Myeloproliferative Neoplasms - Episode 7

MF Prognosis and Common Risks

Drs Shammo and Mesa explain the MF prognosis and possible risk factors.

Ruben Mesa, MD: Now, Jamile, in myelofibrosis [MF], there’s been a tremendous amount of effort to try to understand prognosis. And I think in part because the prognosis symptoms can be wildly different in this disease. There are individuals I’ve seen that have had MF for 40 years without progression. I mean, that’s an outlier but that’s real, and others that from the moment you see them, I mean, they’re really in the middle of a very life-threatening disease. What does prognosis and risk assessment look like in this modern era?

Jamile Shammo, MD, FACP, FASCP: So, as you stated, the disease is rather heterogeneous, and I totally echo Dr Fleischman’s note. Every patient is different, and I think that’s the point of having the international prognostic scoring schema, which would help give the treating physicians an idea about survival of this patient population. There have been various clinical features that have been looked at to get associated with survival. The very first scoring system was published in 2009 and looked at things like hemoglobin, age, and it’s as if every time we have yet another more sophisticated test, then that gets added and tagged onto the prognostic schema.

People realize how important it is to actually develop transfusion dependency, the anemia, and then that kind of get tagged down with the Dynamic International Prognostic Scoring System, which can be applied at any point in time as opposed to at the time of diagnosis as the IPSS [International Prognostic Scoring System] would. The most recent version, published in collaboration with Italian group basically incorporates all of the above. It’s the MIPSS-2 [Mutation-Enhanced International Prognostic Scoring System 2] version [MIPSS70+ v2.0], although I have to say the 1 prior to that the MIPSS70+ was supposed to help us decide or decipher who’s supposed to go to transplant, because again, people who had very high and MIPSS70+ scores, had a very poor survival. You’re talking about for the highest risk, perhaps 2 years, for the lowest risk group versus over a decade for the better prognosis group.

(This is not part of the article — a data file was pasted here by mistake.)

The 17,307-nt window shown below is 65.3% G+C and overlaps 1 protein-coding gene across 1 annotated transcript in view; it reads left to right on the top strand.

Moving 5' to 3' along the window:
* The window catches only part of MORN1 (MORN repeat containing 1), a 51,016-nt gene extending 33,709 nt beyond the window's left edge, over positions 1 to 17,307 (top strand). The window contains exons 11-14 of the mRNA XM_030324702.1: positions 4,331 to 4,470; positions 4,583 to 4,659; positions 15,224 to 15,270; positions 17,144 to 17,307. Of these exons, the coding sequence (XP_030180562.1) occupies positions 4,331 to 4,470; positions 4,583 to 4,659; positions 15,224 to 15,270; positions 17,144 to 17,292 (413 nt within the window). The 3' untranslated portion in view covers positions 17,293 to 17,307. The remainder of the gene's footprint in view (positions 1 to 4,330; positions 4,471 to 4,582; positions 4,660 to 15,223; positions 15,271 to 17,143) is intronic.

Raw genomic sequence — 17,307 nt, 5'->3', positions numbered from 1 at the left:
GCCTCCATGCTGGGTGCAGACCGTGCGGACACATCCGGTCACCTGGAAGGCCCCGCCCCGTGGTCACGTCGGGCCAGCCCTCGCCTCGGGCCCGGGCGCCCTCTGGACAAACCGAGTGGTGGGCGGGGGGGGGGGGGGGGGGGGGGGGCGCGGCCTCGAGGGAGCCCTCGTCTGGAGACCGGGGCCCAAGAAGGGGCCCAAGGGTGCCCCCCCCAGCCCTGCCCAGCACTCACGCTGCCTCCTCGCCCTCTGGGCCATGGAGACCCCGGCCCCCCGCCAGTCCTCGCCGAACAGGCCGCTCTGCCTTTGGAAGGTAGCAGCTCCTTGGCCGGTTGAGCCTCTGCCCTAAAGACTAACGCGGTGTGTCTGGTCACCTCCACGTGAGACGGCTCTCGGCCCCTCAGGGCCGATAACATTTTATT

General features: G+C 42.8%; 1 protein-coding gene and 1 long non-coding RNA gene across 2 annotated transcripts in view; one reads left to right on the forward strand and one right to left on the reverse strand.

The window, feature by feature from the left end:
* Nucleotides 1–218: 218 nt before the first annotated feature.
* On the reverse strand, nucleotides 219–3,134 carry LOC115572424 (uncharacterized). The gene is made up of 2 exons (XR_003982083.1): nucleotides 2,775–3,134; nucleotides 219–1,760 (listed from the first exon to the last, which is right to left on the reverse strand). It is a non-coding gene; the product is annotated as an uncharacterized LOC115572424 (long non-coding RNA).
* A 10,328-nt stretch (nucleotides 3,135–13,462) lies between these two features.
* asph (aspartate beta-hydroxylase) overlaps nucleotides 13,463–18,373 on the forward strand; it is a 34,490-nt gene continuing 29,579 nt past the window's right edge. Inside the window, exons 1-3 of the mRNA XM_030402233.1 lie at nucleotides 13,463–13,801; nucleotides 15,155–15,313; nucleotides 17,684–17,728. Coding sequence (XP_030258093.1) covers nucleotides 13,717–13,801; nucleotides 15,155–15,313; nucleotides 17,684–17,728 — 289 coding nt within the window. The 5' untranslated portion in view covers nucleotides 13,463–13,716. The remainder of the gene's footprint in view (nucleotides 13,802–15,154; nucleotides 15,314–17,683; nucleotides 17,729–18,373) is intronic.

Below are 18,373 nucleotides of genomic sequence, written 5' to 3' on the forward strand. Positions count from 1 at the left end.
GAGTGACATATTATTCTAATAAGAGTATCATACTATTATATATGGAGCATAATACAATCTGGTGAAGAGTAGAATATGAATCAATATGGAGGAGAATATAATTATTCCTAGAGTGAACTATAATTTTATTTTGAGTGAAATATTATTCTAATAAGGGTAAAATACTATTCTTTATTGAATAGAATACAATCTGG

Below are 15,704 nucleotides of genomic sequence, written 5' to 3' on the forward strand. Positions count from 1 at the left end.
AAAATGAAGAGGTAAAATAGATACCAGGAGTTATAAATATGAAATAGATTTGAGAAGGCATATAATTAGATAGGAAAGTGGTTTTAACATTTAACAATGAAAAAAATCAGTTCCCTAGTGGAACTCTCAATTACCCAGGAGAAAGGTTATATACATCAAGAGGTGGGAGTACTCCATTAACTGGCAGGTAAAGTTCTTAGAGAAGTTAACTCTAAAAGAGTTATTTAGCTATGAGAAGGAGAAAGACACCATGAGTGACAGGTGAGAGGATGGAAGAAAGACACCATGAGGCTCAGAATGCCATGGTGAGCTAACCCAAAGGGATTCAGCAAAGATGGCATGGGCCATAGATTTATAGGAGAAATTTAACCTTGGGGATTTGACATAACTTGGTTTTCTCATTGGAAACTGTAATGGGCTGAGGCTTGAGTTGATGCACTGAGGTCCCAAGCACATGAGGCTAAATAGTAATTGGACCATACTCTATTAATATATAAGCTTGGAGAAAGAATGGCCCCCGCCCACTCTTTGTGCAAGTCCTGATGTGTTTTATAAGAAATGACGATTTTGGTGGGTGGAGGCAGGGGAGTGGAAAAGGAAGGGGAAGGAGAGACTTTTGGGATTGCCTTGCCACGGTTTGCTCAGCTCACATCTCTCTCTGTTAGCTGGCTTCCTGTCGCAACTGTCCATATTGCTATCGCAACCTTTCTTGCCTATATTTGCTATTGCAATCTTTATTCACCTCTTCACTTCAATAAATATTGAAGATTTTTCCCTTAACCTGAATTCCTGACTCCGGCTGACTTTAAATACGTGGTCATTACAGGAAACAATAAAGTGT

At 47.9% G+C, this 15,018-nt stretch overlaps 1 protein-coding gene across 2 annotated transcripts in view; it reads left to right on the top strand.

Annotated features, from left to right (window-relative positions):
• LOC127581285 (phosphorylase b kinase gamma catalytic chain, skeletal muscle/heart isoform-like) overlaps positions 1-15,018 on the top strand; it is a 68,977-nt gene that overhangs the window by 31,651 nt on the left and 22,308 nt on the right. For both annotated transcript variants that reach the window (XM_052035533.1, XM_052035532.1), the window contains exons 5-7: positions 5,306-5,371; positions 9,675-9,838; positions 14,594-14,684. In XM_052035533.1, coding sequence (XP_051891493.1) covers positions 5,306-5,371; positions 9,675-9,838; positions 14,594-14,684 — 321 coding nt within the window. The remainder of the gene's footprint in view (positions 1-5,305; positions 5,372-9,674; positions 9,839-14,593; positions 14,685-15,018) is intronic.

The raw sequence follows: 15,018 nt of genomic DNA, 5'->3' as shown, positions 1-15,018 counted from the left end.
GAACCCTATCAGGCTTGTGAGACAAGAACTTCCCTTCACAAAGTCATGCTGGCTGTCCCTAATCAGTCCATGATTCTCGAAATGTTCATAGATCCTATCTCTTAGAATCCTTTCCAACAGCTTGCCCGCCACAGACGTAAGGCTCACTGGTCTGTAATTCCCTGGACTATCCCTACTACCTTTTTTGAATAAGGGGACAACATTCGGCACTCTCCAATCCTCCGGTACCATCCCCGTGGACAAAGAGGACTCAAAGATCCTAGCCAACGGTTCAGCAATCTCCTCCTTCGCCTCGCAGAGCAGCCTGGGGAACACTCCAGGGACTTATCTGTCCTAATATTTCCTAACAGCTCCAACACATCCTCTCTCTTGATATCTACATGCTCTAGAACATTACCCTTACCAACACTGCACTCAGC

So that’s very important, right? And then again, having next-generation sequencing, having this new cytogenetic grouping that had been recently developed, putting all that together, gives you the MIPPS70+ 2.0. And again, it’s a nice tool to understand the risk for that particular patient and whether or not they ought to be sent to transplant. My fellows do this on every MF patient we see and I find it to be very helpful. The problem is that sometimes you don’t see patients at the time of the diagnosis, and I don’t know how you deal with people who get that referral, does that actually apply?

Ruben Mesa, MD: So I think we have some of both. I’d say that the IPSS, really at the time of diagnosis. Fortunately, many of the newer ones are a bit more dynamic, so they can be applied kind of in real time, as we go. You’re right that it can be a bit of a confusing set of things. I try to share with our fellows that, again, are trying to memorize their prognostic scores for MDS [myelodysplastic syndromes], for myeloma, for a low-grade lymphoma, let alone solid tumors. With prognostic scores, one memorizing them isn’t very helpful. Know that they exist. Know where to find them. And it’ll take some lessons from what are the clinical features that actually have prognostic relevance

Blood counts that makes sense, molecular features—that’s a new part—but that tells us about the biology which molecular features; symptoms, that’s somewhat logical but helpful; age, phenotype of moving toward acute leukemia. We’ve also learned with some of these factors, such as the MYSEC-PM [myelofibrosis secondary to PV and ET prognostic model], other ones that are a bit more specific for individuals that progressed from ET [essential thrombocythemia] or PV [polycythemia vera] because their blood counts can be different. And even now, our colleagues in transplantation have even a different, slightly different scoring system, really, that may be related to transplant outcomes. I would say that the most powerful aspect of prognostic scoring systems in MF is really regarding the urgency of stem cell transplant. I found it to be probably less helpful in terms of helping me decide if I should start therapy.

This transcript has been edited for clarity.